OfO appraisal: setting clear targets is a huge step forward for racing. However we would have liked to see at least two more: return on ownership at 23% (with owners losing on average 77p in the £) is abysmal compared to almost any other country in the world. The BHA should commit to improving that in a defined way between now and 2020. Also, the targets set are in effect focusing solely on increasing revenue, but like any other turnaround strategy racing should also set clear goals for cost down. Cost reduction is not mentioned at all in the Strategy for Growth. We believe that a cumulative target of £100m cost savings over five years could be achieved, with the savings reinvested into the sport. There is enormous scope for such savings in racing administration, contractual commitments between owners and trainers and standardisation of procurement.
Growth Pillar: Customer Growth
BHA summary: national survey of attitudes towards racing; consumer insight project with the involvement of all racecourses; improvement of sponsorship leverage.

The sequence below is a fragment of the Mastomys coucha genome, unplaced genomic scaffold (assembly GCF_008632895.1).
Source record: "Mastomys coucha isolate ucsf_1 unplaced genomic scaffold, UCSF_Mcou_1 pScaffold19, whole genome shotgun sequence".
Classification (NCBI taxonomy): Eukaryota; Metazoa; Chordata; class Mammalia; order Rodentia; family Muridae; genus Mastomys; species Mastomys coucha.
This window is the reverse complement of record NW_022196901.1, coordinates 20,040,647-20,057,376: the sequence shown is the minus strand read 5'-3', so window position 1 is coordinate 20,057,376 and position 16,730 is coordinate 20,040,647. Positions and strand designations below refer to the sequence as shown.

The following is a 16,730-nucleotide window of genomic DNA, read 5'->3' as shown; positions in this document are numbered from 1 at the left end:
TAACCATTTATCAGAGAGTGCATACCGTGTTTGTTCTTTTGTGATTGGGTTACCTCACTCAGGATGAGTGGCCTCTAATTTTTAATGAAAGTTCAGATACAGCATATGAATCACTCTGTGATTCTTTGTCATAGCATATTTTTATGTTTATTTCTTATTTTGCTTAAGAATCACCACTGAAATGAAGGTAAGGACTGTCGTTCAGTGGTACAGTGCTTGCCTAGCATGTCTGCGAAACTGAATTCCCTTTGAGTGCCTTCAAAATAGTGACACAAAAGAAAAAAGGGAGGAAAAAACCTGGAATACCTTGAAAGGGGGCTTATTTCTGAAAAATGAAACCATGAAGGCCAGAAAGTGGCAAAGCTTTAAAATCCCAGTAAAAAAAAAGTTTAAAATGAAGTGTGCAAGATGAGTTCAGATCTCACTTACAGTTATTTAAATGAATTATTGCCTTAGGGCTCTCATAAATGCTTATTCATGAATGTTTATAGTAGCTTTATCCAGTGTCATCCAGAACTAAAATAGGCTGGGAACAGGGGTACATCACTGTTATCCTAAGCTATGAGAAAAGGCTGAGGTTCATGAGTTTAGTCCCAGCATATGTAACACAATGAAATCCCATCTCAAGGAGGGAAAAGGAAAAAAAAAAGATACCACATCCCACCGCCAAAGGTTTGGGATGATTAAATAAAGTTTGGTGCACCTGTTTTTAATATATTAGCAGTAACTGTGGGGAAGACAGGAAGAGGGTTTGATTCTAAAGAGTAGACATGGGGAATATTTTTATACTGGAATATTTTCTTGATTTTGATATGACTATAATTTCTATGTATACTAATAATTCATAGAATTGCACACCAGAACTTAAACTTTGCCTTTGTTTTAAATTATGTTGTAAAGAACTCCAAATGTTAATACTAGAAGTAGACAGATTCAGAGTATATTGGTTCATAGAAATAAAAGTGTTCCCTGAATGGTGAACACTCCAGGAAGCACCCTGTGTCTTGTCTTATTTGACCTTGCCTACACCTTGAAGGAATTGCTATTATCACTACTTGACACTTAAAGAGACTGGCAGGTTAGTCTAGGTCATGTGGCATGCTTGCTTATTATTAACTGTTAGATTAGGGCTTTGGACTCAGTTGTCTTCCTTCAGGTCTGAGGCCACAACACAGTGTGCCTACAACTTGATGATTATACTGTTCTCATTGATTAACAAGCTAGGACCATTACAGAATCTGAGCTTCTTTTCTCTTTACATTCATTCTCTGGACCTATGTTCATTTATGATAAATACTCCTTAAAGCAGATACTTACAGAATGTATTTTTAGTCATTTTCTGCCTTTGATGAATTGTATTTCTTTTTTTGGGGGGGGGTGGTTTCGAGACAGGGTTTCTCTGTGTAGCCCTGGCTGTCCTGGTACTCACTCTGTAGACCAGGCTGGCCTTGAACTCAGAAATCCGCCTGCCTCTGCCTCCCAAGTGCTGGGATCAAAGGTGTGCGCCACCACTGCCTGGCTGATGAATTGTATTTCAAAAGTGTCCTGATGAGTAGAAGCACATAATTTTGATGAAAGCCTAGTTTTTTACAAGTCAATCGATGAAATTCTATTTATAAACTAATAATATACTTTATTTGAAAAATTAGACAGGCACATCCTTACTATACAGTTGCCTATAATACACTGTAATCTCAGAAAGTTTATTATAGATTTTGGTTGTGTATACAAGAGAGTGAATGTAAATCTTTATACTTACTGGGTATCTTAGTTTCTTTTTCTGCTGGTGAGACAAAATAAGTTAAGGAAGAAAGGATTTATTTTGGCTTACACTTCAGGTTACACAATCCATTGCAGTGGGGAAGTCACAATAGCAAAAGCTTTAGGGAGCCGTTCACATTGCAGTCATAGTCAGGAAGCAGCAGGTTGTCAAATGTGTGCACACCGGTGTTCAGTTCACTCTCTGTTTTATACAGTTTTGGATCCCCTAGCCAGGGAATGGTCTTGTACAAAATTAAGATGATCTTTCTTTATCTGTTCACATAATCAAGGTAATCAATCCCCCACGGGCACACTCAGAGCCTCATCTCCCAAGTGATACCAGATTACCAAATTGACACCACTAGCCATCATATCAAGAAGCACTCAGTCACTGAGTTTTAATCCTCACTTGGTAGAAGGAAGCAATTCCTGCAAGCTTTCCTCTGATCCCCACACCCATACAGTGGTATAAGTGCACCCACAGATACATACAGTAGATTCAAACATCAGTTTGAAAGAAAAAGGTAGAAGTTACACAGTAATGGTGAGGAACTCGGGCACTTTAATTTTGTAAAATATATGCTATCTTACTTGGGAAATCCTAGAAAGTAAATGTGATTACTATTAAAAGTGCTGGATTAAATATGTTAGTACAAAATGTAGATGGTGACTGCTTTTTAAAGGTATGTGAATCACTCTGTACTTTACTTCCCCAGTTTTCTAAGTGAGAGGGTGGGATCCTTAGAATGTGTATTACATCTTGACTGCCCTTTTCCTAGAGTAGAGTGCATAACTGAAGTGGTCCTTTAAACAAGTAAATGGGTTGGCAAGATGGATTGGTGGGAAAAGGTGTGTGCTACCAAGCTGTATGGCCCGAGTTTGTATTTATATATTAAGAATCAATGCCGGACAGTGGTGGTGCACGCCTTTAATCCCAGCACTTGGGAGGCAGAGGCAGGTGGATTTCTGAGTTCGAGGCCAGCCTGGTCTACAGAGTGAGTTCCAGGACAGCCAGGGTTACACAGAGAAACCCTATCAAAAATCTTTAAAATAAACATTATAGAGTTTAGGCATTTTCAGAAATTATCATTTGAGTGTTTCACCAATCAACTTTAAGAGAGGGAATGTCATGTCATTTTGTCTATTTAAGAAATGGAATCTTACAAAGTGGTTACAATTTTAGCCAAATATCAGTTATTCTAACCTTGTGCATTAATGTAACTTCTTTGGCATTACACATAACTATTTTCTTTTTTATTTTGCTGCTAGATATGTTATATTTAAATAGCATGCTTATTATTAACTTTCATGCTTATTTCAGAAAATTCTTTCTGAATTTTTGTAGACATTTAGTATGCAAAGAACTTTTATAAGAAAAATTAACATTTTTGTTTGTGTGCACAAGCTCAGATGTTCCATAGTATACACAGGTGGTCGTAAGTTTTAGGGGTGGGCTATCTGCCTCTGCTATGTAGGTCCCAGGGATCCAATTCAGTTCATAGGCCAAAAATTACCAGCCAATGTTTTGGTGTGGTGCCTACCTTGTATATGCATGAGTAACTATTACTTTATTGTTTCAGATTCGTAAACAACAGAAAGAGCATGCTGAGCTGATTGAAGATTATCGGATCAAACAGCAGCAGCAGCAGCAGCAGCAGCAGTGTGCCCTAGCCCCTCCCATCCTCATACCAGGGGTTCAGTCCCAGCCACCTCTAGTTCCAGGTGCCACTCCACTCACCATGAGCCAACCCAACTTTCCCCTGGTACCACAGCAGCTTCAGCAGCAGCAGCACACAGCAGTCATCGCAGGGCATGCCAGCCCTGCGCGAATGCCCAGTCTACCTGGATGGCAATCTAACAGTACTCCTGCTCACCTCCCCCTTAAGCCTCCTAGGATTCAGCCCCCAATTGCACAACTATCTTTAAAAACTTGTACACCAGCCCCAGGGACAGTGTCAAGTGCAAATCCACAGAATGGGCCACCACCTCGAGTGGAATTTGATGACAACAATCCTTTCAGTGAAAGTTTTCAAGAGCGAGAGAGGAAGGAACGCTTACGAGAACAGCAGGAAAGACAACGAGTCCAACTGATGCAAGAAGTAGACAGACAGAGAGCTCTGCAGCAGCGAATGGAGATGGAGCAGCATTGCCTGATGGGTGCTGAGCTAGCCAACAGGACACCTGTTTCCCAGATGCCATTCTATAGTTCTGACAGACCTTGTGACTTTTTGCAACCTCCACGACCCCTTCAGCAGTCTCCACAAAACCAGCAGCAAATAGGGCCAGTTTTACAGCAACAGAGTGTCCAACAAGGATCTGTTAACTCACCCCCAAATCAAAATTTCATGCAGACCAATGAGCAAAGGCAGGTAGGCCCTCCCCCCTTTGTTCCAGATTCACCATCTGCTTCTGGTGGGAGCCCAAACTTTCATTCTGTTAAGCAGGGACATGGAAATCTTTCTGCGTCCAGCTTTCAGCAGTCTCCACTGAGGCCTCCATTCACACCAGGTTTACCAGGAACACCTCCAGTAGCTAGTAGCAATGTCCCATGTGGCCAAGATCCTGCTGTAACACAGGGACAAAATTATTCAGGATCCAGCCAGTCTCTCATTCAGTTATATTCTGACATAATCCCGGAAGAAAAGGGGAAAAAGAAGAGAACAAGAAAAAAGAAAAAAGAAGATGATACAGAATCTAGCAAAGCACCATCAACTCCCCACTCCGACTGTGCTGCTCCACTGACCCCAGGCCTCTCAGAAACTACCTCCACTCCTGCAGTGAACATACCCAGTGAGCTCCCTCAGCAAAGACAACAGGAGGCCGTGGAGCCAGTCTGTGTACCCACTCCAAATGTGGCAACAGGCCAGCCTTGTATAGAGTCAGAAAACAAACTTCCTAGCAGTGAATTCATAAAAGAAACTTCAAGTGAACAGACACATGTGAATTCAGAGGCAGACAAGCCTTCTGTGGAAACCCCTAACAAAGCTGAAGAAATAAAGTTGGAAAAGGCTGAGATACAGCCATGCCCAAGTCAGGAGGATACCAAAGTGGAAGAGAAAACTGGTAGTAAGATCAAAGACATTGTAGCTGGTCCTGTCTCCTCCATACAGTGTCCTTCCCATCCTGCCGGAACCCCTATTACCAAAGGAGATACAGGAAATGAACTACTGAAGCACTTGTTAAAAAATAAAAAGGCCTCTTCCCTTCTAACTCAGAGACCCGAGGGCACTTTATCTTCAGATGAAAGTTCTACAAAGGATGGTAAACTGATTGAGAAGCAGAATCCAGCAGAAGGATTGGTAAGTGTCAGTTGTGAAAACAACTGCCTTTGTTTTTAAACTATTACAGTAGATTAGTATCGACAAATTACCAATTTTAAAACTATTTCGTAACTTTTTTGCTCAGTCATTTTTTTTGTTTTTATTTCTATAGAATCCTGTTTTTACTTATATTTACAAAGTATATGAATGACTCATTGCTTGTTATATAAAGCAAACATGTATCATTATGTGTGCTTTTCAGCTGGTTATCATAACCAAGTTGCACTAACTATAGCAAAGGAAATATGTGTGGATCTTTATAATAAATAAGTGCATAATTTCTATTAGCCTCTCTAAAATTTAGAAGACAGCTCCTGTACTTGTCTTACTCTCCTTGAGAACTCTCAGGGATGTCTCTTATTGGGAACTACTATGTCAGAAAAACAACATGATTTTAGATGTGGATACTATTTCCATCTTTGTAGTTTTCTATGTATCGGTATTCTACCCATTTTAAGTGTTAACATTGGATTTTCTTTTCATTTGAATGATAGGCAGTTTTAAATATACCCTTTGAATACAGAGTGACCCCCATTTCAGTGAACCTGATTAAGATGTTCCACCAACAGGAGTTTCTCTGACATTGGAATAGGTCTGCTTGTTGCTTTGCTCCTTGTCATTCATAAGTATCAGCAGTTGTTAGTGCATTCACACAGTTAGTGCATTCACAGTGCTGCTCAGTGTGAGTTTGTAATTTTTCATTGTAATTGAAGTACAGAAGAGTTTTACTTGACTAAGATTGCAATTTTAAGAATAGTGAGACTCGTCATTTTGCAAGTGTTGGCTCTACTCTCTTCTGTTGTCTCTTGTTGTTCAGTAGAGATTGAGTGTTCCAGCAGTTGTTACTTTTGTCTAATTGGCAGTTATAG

OfO appraisal: it appears that racing from a spectator standpoint is going through a structural change. The average race-goer is now attracted to big events. Top race-days and those with themes such as Ladies’ Days are increasingly popular. At the same time the lower end of racing, and particularly the all-weather, has been abandoned. Terrestrial broadcasting is in decline. As an example, viewers for the Derby dropped from 4.1m in 2006 for the BBC to 1.47m on Channel 4 this year. There is a real need to improve the attractiveness and appeal of British racing. Two immediate areas require focus. The BHA needs to be given the authority to exercise centralised control over fixtures and the race programme. This will be an interesting test of the new tripartite governance structure between the BHA, the Horsemen’s Group and the racecourses. Secondly, and as a result of this, a much more holistic approach can then be adopted towards race planning, particularly based around much-needed data analysis of the preferred pattern of race-days and race types.
Growth Pillar: Horse Population, Ownership and Breeding
BHA summary: more efficient and cheaper ownership administration; easier access to syndicates to encourage new ownership; creation of wider options for colours to encourage associations with brands and clubs; improvement of the overall ownership experience.